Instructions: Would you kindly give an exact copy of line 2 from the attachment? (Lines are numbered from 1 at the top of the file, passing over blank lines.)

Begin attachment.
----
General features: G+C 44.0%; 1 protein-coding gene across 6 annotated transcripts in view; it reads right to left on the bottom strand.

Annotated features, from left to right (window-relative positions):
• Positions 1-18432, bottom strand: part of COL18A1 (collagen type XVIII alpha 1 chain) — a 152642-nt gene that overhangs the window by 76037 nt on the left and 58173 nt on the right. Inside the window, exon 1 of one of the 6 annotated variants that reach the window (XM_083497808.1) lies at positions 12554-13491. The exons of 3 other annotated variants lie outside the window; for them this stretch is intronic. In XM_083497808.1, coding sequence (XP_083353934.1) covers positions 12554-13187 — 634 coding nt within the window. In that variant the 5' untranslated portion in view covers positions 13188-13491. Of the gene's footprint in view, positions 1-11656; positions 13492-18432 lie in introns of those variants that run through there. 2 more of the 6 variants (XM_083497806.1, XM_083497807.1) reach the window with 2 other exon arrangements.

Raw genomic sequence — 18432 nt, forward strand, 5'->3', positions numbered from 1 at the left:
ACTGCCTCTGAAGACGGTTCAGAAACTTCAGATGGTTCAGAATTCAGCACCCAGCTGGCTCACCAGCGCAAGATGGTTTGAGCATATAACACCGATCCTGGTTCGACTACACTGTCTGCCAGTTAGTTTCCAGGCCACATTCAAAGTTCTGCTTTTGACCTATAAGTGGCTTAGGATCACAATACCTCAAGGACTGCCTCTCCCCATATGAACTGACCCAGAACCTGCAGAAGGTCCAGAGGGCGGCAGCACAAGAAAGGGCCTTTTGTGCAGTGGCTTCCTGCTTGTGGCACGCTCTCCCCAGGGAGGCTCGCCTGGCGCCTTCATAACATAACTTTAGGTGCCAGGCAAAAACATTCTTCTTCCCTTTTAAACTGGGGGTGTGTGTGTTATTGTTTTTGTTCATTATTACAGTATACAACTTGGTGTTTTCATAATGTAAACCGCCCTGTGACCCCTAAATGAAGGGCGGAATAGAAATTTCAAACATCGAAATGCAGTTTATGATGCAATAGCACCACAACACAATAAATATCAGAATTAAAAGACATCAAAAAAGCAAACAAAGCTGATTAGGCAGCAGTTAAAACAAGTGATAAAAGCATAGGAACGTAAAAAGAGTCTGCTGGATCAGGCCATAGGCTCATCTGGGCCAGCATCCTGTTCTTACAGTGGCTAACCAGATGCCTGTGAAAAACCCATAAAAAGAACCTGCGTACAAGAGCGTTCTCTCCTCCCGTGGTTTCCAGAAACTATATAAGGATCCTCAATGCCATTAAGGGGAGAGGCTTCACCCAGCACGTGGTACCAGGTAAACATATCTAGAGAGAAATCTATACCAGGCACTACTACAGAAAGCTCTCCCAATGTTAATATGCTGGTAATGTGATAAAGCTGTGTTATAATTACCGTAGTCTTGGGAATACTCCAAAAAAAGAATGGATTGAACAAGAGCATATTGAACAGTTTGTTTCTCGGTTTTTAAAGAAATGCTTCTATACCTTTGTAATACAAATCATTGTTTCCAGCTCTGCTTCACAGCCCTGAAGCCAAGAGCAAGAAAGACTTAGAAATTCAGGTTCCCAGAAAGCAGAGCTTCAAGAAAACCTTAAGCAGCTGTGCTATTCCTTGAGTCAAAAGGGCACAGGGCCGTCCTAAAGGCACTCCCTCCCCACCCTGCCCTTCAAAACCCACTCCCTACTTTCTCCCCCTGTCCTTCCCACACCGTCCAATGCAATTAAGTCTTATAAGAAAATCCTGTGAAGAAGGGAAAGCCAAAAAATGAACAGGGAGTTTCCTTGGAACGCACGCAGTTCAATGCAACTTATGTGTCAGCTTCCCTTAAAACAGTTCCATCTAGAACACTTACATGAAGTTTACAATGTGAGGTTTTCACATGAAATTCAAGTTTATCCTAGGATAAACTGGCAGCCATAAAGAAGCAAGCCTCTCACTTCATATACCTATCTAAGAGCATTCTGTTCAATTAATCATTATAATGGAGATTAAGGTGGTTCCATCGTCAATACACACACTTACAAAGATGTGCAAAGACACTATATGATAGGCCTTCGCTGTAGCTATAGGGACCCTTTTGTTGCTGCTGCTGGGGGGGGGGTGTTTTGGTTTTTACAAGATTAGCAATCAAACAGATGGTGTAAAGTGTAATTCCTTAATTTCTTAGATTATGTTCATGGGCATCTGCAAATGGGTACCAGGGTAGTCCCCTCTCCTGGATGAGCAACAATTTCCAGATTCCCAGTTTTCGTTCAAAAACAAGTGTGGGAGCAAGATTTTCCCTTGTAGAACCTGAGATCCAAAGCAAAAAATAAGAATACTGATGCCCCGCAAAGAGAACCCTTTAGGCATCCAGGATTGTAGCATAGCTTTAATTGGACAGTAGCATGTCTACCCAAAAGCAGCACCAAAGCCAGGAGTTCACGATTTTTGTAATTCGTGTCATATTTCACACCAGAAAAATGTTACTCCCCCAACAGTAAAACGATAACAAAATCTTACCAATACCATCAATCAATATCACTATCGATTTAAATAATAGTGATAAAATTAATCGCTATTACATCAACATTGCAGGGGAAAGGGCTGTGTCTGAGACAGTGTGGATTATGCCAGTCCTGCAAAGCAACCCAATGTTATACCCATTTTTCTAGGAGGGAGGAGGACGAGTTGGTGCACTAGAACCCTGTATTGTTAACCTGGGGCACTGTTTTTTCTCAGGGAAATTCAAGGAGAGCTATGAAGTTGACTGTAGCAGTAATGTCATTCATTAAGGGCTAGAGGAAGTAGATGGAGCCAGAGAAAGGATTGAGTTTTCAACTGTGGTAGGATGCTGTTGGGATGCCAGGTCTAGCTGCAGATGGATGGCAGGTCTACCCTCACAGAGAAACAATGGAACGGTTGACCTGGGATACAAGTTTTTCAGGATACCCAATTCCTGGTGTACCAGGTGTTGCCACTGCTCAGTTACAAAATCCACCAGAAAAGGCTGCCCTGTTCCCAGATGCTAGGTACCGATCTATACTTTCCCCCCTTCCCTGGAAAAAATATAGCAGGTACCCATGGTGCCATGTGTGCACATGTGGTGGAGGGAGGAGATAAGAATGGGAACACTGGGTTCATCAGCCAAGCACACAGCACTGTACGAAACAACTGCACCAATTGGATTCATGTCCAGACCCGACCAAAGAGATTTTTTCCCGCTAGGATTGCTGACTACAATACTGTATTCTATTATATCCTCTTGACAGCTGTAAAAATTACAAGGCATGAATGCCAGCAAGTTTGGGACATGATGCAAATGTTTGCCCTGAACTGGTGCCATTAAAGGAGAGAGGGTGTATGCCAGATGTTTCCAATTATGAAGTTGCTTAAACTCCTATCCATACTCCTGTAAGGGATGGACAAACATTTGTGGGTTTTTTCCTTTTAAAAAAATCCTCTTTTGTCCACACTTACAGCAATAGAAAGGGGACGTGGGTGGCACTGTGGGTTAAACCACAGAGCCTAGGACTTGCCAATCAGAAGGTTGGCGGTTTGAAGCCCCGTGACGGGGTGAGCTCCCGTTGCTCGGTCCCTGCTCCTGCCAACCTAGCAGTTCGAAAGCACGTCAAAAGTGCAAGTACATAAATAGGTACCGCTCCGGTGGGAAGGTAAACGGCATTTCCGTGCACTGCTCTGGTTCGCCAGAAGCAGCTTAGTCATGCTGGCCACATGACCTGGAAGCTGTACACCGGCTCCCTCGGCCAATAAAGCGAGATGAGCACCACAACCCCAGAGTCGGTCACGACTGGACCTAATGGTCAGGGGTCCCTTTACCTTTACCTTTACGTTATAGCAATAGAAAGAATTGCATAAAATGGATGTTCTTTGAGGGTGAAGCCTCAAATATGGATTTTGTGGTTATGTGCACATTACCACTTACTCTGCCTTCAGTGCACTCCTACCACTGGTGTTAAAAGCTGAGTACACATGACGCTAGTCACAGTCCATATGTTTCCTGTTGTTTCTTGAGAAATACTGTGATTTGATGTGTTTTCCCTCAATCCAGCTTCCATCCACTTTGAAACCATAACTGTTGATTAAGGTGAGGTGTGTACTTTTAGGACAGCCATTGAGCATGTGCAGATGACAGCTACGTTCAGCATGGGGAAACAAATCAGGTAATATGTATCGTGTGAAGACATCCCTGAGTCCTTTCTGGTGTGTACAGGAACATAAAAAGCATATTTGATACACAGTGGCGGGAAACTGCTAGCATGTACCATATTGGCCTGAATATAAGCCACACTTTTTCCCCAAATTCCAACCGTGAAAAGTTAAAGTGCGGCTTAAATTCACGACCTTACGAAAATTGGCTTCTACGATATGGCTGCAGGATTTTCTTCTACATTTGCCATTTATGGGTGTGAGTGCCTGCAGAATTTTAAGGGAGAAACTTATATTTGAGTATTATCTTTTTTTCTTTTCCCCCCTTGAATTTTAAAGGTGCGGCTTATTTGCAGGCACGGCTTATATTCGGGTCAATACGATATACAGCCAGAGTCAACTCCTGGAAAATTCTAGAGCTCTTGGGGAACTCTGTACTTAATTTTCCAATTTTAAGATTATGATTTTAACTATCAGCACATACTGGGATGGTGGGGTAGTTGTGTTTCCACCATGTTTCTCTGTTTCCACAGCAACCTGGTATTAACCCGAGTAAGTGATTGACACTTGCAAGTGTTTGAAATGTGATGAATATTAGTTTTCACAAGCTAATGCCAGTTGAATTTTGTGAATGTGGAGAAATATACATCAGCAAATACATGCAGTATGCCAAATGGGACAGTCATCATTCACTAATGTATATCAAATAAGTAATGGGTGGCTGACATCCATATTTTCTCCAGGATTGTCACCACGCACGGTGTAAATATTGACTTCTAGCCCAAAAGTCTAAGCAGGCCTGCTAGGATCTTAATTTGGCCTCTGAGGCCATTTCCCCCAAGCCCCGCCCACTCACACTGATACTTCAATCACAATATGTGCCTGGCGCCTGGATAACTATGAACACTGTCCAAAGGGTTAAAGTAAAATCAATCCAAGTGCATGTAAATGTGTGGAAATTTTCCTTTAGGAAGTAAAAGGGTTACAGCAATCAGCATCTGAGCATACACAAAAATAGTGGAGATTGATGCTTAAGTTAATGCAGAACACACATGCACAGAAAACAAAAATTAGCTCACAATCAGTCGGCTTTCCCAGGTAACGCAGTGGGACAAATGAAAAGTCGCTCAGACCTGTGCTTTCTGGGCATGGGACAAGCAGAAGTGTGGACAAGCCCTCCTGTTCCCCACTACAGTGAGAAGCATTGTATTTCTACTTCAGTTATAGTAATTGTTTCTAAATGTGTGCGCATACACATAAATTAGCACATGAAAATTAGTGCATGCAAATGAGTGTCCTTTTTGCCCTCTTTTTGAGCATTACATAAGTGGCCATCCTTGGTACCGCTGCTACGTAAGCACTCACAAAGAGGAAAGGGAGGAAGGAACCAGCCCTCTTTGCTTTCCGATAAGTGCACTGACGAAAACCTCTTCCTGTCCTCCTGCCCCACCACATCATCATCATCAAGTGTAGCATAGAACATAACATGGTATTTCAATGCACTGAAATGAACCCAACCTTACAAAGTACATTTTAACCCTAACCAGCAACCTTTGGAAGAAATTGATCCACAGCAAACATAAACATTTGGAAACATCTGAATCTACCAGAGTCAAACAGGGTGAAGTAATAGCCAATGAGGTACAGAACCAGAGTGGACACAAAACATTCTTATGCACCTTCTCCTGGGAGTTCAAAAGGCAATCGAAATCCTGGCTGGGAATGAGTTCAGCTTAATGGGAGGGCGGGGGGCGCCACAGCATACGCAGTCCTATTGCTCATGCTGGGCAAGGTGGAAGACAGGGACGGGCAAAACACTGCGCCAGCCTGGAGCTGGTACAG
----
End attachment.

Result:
Annotated features, from left to right (window-relative positions):